Block makers unhappy with the quality of building materials on the market

Block makers in the Ashanti region have expressed dissatisfaction with the quality of raw materials in the market.

They observed that a reduction in the quality and size of essential materials such as cement and iron bars jeopardized the level of their block production, ultimately affecting their profit gains.

Stakeholders in the construction industry have urged the Ghana Standards Authority to strengthen its oversight of construction products in the market.

The antiquated buildings erected among the contemporary settlements have proven their resistance to the test of time, which, according to experts, owes mainly to the quality of the raw materials used in their construction.

But block makers argue that recent metrology and the quality of raw materials for construction work do not meet the standard.

Director of Akadire Blocks Factory, Ayingura Awene was worried about the new challenge.

“The sand, the quarry products we source, the cement and the irons have all had their standards compromised. Now there is an influx of cement which is good for the economy. But one of the challenges we have identified recently is that the cement weight is not good. This affects design, especially for those of us who work with volumes. Because they may think one bag of cement weighs 50kg, maybe it is the dimension, so they will add other materials to get the products. So they add up without taking the actual measurement. Ultimately, there could be some form of deficiency in their products,” he said.

In 2018, the government, in collaboration with the Ghana Standards Authority, established the National Building Code to ensure the safety of all public, residential and industrial buildings across the country.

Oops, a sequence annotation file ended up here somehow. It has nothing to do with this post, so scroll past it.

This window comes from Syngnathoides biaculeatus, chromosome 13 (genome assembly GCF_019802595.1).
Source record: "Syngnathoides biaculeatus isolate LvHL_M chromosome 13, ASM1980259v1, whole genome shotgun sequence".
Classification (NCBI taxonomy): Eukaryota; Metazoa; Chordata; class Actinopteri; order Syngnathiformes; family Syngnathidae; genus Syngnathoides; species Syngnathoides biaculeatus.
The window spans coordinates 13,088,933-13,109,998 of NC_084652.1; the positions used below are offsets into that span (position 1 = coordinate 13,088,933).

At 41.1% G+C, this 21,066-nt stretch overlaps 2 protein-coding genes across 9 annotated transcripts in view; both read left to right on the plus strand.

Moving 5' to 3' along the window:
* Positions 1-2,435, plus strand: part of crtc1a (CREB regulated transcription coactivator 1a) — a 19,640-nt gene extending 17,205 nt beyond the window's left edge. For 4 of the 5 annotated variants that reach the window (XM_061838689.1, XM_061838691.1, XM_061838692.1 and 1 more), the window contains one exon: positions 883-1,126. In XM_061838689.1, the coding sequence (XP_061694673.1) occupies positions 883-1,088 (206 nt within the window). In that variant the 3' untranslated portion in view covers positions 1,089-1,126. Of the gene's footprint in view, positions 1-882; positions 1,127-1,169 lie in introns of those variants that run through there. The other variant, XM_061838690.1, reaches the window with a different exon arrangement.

The policy aims to streamline players in the Ghanaian construction industry with a common standard for public safety and protection, structural efficiency and environmental integrity.

In response to concerns raised at an awareness workshop, the Ghana Standards Authority’s Acting Middle Belt Director, Samuel Kofi Frimpong, assured stringent measures to rid the market of substandard products.

“Our men will quickly go to the field to carry out checks. We will also contact manufacturers to facilitate locating these producers to test their products and ensure they meet the standard. If not, there will be sanctions and even plant closures to ensure the industry is sane,” he said.

Meanwhile, industry players are calling for a review of policies guiding block certification.

They argue that the exorbitant cost of certification is out of proportion to the current market environment and can adversely affect their business.

“The law that was passed there was not subject to real consultation. Every time we ask them, they tell us that the consultation they did goes back 20 years. From that time, the quality of the materials used for production was different and so was the environment. They did not perform any market analysis. They should have consulted us before passing the law”, underlines one of the industrialists.

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